Mr Elliott has claimed that tougher market conditions and industry probes, including the Hayne royal commission, have signalled the end of a golden age of banking.
“For the last couple of years, we’ve talked about headwinds. I think our sector has had a golden period for 20-plus years and we don’t think that’s going to continue, [that] it is going to be harder,” Mr Elliott said.
“And so in a tough world with headwinds, [only] the fit will really survive and prosper and that’s what we have been about, getting fit for that.”
Speaking to Mortgage Business following the announcement of ANZ’s 2018 half-year results (HY18), Mr Elliott noted that the big four bank plans to simplify its operations in order to navigate through increasingly challenging market conditions.
“Our strategy is about doing a few things and doing them well,” the CEO said.
“In those areas where we have a natural competitive advantage, we want to do those things extraordinarily well — helping people buy and own a home; helping people start, run and grow a small business; and helping institutional customers move goods and money around the region.
“That’s what we want to do and we want to have the right network, people, products and platforms that allow us to do that.
“[We question why anything else would be] part of the ANZ family and that’s why we’ve been selling businesses, shrinking businesses and exiting segments.”
“Credit growth will continue to slow”
ANZ chief financial officer Michelle Jablko has also noted that she expects credit growth to continue slowing.
“[Credit growth] probably will continue to slow a bit. That’s for the industry and system as a whole. Different players and different participants in the industry will be able to do a bit better or a bit worse than that based on what their starting point is and things they’re doing in their business,” the CFO said.
Ms Jablko also noted the rise in funding costs, amid concerns that such cost pressures would prompt lenders to impose out-of-cycle interest rate hikes.
“[Short-term] funding costs have really picked up in recent weeks. It didn’t have a big impact in the first half. In terms of the future impact on that, there are a few moving parts, not just the level of the costs themselves, but also what the mix of our balance sheet is and how certain assets and liabilities behave over time,” the CFO added.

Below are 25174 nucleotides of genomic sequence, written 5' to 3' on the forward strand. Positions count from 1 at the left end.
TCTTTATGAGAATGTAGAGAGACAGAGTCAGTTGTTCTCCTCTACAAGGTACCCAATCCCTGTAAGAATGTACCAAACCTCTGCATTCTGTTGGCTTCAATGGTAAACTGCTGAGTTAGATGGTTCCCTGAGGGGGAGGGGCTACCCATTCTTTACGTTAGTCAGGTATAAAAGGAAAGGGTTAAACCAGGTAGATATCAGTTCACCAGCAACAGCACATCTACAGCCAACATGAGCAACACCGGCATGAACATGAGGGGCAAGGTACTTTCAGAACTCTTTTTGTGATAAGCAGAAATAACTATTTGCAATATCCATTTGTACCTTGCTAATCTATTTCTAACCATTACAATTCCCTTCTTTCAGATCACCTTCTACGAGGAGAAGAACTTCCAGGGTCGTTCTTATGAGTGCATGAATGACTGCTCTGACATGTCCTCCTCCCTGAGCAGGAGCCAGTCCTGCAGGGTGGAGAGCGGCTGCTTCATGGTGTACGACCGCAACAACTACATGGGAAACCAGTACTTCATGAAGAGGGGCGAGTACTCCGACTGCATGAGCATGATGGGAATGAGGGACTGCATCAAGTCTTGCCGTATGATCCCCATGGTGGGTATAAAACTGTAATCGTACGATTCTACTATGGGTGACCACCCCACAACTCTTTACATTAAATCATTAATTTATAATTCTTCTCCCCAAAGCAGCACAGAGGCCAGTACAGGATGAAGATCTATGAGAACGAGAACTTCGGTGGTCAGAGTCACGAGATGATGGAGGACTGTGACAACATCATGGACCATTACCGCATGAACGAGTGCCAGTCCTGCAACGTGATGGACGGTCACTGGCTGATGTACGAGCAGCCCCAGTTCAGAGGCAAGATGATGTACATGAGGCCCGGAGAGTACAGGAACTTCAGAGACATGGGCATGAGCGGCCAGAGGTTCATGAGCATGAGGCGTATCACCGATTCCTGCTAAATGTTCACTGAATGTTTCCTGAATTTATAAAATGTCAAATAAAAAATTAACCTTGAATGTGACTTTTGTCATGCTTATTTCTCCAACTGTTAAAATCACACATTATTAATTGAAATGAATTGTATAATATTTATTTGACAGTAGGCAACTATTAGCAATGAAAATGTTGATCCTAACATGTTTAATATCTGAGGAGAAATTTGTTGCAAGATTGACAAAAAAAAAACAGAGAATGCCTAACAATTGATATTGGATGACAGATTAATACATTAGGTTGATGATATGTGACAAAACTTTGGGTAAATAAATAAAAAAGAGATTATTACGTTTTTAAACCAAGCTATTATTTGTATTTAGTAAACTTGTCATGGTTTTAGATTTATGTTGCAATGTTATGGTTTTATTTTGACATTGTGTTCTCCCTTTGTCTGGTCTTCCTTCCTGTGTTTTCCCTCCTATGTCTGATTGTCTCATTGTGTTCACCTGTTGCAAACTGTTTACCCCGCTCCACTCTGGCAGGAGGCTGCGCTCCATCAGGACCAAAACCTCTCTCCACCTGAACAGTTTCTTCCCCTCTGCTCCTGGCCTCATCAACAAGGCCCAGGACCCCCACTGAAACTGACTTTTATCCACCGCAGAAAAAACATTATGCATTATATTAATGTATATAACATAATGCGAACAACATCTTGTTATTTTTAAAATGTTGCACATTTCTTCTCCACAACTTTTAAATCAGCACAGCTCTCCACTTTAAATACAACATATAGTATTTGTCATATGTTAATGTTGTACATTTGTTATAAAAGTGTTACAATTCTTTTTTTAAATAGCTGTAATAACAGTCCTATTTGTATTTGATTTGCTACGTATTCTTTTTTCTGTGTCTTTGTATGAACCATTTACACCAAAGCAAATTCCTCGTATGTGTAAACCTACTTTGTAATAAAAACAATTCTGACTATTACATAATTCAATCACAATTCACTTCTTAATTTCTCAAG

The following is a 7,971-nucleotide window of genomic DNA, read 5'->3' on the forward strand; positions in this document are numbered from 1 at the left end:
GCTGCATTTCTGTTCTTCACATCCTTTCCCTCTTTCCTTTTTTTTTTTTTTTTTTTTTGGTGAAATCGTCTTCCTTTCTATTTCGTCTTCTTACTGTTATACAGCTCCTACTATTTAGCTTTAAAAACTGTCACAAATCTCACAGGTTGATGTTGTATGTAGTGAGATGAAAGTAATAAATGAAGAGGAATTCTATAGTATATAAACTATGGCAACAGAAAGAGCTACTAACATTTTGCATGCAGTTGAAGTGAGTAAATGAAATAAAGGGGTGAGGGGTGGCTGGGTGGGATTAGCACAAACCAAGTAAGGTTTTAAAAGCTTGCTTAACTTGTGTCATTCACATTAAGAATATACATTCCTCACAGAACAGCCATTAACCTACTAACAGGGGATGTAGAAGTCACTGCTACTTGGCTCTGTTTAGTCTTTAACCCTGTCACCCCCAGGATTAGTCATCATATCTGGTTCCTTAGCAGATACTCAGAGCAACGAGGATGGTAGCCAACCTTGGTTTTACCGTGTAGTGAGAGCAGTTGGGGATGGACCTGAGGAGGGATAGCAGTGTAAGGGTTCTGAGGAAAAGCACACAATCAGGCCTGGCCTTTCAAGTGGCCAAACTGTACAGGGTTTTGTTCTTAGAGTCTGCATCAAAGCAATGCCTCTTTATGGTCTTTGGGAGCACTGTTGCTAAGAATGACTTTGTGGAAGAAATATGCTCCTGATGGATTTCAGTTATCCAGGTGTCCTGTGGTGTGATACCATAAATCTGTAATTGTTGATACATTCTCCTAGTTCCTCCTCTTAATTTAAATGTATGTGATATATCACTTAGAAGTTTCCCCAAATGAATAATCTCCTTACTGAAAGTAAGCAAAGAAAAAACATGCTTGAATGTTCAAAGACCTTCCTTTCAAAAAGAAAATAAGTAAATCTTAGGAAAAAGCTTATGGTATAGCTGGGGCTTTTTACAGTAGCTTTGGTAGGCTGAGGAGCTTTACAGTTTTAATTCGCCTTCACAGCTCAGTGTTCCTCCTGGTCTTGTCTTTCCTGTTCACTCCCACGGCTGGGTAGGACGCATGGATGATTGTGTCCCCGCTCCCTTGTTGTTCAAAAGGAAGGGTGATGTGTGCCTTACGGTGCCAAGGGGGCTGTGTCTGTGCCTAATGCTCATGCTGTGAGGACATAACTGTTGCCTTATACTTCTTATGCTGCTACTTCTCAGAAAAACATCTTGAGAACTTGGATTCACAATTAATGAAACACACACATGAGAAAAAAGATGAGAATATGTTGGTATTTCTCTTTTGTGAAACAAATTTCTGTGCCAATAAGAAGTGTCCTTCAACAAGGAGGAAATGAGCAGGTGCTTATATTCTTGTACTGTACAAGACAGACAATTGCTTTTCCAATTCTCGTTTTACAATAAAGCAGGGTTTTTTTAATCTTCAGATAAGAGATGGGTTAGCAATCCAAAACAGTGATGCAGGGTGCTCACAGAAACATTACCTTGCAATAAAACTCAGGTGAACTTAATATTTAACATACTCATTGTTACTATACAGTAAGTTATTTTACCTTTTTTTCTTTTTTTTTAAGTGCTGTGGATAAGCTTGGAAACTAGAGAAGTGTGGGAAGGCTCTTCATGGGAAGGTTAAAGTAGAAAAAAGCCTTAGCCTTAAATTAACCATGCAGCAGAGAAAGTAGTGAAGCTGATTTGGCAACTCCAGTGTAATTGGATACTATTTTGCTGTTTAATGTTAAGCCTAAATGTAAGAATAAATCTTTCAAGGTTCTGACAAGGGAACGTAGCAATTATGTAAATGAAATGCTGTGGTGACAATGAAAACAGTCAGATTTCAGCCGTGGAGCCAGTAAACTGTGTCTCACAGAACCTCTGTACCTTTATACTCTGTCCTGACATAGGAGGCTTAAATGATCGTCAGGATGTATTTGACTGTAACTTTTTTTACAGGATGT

“All things being equal, if I look at it today and say if rates stayed where they were today and our balance sheet mix stayed, it would have an impact in the second half.”
ANZ to undertake self-assessment
In light of the release of a damning report from the Australian Prudential Regulation Authority into the governance, culture and accountability within the CBA Group, Mr Elliott claimed that ANZ plans to undertake its own self-assessment.
“I’ve already had a meeting this morning [1 May] after this result, and our team is already putting together a process on doing a self-assessment on those same issues at ANZ to [identify] what we can learn from this and what we can change,” the CEO continued.
“My understanding is that APRA will require us to do that and that will have to go to our board and then onto [APRA].
“We need some time to digest it and go through it and see if any of those apply to ANZ.”
Further, the Mr Elliott claimed that ANZ has proactively sought to improve its processes.
“Obviously, we have to participate in the royal commission and we are doing so in an open and transparent way and there will be a report and recommendations. But that doesn’t mean that we should just sit on our hands and wait,” Mr Elliott added.
“When we see things where there has been legitimate questions raised, either about us, about our actions or what we see in others, we sit down and say what shall we modify and what shall we change.”
[Related: APRA censures CBA for range of failings]